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Matt Pierce in his Portland backyard.
Matt Pierce in his Portland backyard.
Shawn Records

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House Calls: Touring a Designer's Renovated Portland Bungalow

One part wood, one part plants, and one part DIY

Though designer Matt Pierce—proprietor of leather goods online shop Wood and Faulk—calls Portland, Oregon, home, he hasn't decked his 1908 Craftsman bungalow with the kinds of decorative birds lampooned on the IFC series Portlandia. Instead, he's gone for an earthier vibe: an easygoing rustic-meets-modern look that's inspired by his childhood in Kansas, Japanese modernism, and the clean lines and simple materials of Scandinavian design.

When Pierce bought his house in northeast Portland's Alberta Arts District five years ago, he immediately set out to give it a much-needed update and make it feel a bit less cramped. At 903 square feet, the two-bedroom house wasn't exactly tiny, but was still ripe for a renovation to give it a bit of lift.

"Because the house had been added onto over the years, the main structure, which included the dining room and first bedroom, had ceilings that were 7 feet tall," explains Pierce. So, he teamed up with a local contractor, and they set to work raising some ceilings, removing plastic pergo flooring that covered the original wood (and replacing it with oak), and giving the kitchen a near-total overhaul.

The kitchen saw the most drastic changes: In addition to removing all of the existing cabinetry and tearing out the floors, Pierce installed wood paneling on two walls, and put open shelving in for pots, pans, and cookbooks. "I thought about expanding the kitchen, but I realized that while I could make a larger kitchen, the house is always going to be a tiny two-bedroom," explains Pierce. "I decided to make it as open as possible and use the area as best I could. I’ve never run into a problem where there wasn’t enough space."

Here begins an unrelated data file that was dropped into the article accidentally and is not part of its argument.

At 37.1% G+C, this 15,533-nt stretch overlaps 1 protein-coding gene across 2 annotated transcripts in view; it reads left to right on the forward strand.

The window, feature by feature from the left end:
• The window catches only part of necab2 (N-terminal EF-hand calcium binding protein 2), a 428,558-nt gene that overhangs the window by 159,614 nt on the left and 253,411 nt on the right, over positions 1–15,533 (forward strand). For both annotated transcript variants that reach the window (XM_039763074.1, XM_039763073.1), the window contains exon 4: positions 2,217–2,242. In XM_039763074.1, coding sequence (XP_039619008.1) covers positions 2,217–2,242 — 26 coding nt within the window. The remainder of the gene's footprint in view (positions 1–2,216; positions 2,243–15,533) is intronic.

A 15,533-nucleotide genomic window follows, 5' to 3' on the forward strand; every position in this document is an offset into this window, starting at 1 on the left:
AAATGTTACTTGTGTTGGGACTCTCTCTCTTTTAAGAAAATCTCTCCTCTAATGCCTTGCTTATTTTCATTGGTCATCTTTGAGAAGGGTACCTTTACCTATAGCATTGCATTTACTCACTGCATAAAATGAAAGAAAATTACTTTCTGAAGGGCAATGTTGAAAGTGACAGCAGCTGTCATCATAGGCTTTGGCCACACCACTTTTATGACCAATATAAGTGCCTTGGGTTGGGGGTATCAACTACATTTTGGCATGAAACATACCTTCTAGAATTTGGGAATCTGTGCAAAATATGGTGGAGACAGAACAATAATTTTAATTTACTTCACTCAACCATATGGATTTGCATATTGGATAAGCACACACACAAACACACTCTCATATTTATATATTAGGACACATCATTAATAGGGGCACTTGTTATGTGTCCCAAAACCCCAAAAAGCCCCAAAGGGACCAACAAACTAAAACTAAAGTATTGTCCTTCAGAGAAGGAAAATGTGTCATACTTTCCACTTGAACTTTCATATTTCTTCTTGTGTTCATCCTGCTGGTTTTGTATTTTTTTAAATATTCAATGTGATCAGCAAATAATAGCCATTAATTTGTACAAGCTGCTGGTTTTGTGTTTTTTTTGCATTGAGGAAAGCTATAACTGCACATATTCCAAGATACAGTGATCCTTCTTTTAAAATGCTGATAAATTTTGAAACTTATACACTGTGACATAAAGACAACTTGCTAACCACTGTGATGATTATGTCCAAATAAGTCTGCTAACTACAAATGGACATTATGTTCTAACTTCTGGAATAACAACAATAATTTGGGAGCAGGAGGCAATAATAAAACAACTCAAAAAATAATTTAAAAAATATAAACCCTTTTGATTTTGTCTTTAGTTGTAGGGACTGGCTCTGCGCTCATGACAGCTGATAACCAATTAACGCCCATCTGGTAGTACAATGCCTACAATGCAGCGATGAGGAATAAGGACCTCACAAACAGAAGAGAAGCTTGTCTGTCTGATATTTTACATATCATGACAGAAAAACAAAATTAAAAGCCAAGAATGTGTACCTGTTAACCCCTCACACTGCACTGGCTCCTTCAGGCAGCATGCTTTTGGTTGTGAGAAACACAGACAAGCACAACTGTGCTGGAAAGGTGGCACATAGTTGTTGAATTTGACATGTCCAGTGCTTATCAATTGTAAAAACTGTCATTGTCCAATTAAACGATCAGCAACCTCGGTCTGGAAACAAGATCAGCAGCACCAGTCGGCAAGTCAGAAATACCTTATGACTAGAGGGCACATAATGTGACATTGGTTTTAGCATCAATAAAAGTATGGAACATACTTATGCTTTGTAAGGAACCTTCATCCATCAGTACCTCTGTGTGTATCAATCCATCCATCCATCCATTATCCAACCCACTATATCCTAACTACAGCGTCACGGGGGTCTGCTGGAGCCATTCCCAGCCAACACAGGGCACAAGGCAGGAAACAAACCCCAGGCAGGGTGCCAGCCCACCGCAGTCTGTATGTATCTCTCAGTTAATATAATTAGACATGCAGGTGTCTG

Most of it was cosmetic, says Pierce, but all of it was in the service of getting the house to a state that modernized it while honoring its original vibe.

Craftsman bungalows are an institution in the Pacific Northwest. Early settlers built them at the turn of the 20th century as a reaction against the more ornate forms being popularized across the U.S. (Beaux-Arts architecture anyone?) The clarity of a Craftsman bungalow appealed to Pierce, for whom growing up in the midwest was "the root of a simple, modernist aesthetic," he says.

This aesthetic announces itself right when you walk into the house. The walls are whitewashed—Pierce swears by Behr Ultra's "Snow Fall", for those curious—to counter Portland's famously gray weather. Custom shelving, made of extra-thick Europly plywood sourced from Home Depot and mounted on white metal brackets, makes room for books, plants, art, and more. The goal was to provide a clean canvas for Pierce's stuff: "My vision for the house was to keep anything as light as possible, so the art and furniture and plants are what pops," he says.

And then, of course, there's the first-rate furniture.

"I like things that are worn in and show evidence of the user and that they’ve been used," says Pierce. "My very first Eames lounge chair was a brand-new one that I ordered from the Herman Miller dealer in Wichita, Kansas. And it just never wore in and became personal to me. I’ve since found ones that need repair, but have that wear-in, and have the half-down, half-polyurethane cushions."

"On my old piece, the cushions were so taut and firm," he adds. "The thought of breaking it in over my lifetime is beautiful, but, personally, I just like that character."

Luckily, Pierce lives in a city with excellent opportunities for the enterprising furniture thrifter. "Hawthorne Vintage is a really good shop in town. Look Modern is another," he notes. "But I really just trawl Craigslist. I’m really handy about fixing things. The Eames lounge that I have was a Craigslist find. I had to do a fair amount of restoration on it to make it look good."

There was an added benefit to having revamped the kitchen, too: The elegant, Shaker-style dining table, which clocks in at 9 feet long, wasn't a Craigslist find, despite Pierce's talents there; Pierce made it himself from some of the boards pulled from the ceiling during demo. The whole thing was then painted black to unify the tabletop and store-bought legs.

On the subject of his neighborhood, Pierce is effusive. When he purchased his house, the Alberta Arts District "wasn't a touristy area, but its galleries and shops made it a pretty desirable place to live." Five years on, though, Pierce is looking to sell the house, and parting is sweet sorrow. "I'm potentially going to be renting a place here in the city and buying on the coast," Pierce explains. Like the vintage furniture Pierce covets, his work on this little bungalow will have a new life, in new hands, for someone else to wear in.

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